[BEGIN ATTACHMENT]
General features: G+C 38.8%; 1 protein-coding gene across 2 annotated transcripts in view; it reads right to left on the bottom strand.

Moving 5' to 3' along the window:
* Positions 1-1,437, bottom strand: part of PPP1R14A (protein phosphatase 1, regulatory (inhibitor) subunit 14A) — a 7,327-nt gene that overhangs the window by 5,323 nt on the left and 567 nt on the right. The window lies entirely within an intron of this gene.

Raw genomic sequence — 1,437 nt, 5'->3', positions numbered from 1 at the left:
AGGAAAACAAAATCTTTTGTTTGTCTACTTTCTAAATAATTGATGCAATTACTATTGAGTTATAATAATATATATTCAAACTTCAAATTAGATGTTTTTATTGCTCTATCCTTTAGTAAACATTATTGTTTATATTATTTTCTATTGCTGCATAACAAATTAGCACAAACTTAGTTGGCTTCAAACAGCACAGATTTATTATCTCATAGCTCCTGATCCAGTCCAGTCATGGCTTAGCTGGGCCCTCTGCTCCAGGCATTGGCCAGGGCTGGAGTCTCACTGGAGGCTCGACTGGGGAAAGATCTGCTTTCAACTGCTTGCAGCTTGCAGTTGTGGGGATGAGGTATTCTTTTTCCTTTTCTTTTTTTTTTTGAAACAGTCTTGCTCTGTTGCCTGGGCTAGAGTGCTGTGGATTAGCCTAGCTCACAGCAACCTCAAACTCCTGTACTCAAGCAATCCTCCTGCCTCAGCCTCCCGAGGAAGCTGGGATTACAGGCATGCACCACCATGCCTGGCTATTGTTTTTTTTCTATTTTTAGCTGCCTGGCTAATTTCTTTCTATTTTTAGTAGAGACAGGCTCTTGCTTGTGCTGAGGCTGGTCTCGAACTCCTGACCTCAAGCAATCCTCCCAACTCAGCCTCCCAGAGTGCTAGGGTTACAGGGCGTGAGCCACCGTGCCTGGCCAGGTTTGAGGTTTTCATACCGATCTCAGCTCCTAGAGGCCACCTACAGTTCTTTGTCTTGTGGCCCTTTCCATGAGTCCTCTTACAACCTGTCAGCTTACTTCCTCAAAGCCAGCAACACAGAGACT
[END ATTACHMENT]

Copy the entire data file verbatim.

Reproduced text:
General features: G+C 38.8%; 1 protein-coding gene across 2 annotated transcripts in view; it reads right to left on the bottom strand.

Moving 5' to 3' along the window:
* Positions 1-1,437, bottom strand: part of PPP1R14A (protein phosphatase 1, regulatory (inhibitor) subunit 14A) — a 7,327-nt gene that overhangs the window by 5,323 nt on the left and 567 nt on the right. The window lies entirely within an intron of this gene.

Raw genomic sequence — 1,437 nt, 5'->3', positions numbered from 1 at the left:
AGGAAAACAAAATCTTTTGTTTGTCTACTTTCTAAATAATTGATGCAATTACTATTGAGTTATAATAATATATATTCAAACTTCAAATTAGATGTTTTTATTGCTCTATCCTTTAGTAAACATTATTGTTTATATTATTTTCTATTGCTGCATAACAAATTAGCACAAACTTAGTTGGCTTCAAACAGCACAGATTTATTATCTCATAGCTCCTGATCCAGTCCAGTCATGGCTTAGCTGGGCCCTCTGCTCCAGGCATTGGCCAGGGCTGGAGTCTCACTGGAGGCTCGACTGGGGAAAGATCTGCTTTCAACTGCTTGCAGCTTGCAGTTGTGGGGATGAGGTATTCTTTTTCCTTTTCTTTTTTTTTTTGAAACAGTCTTGCTCTGTTGCCTGGGCTAGAGTGCTGTGGATTAGCCTAGCTCACAGCAACCTCAAACTCCTGTACTCAAGCAATCCTCCTGCCTCAGCCTCCCGAGGAAGCTGGGATTACAGGCATGCACCACCATGCCTGGCTATTGTTTTTTTTCTATTTTTAGCTGCCTGGCTAATTTCTTTCTATTTTTAGTAGAGACAGGCTCTTGCTTGTGCTGAGGCTGGTCTCGAACTCCTGACCTCAAGCAATCCTCCCAACTCAGCCTCCCAGAGTGCTAGGGTTACAGGGCGTGAGCCACCGTGCCTGGCCAGGTTTGAGGTTTTCATACCGATCTCAGCTCCTAGAGGCCACCTACAGTTCTTTGTCTTGTGGCCCTTTCCATGAGTCCTCTTACAACCTGTCAGCTTACTTCCTCAAAGCCAGCAACACAGAGACT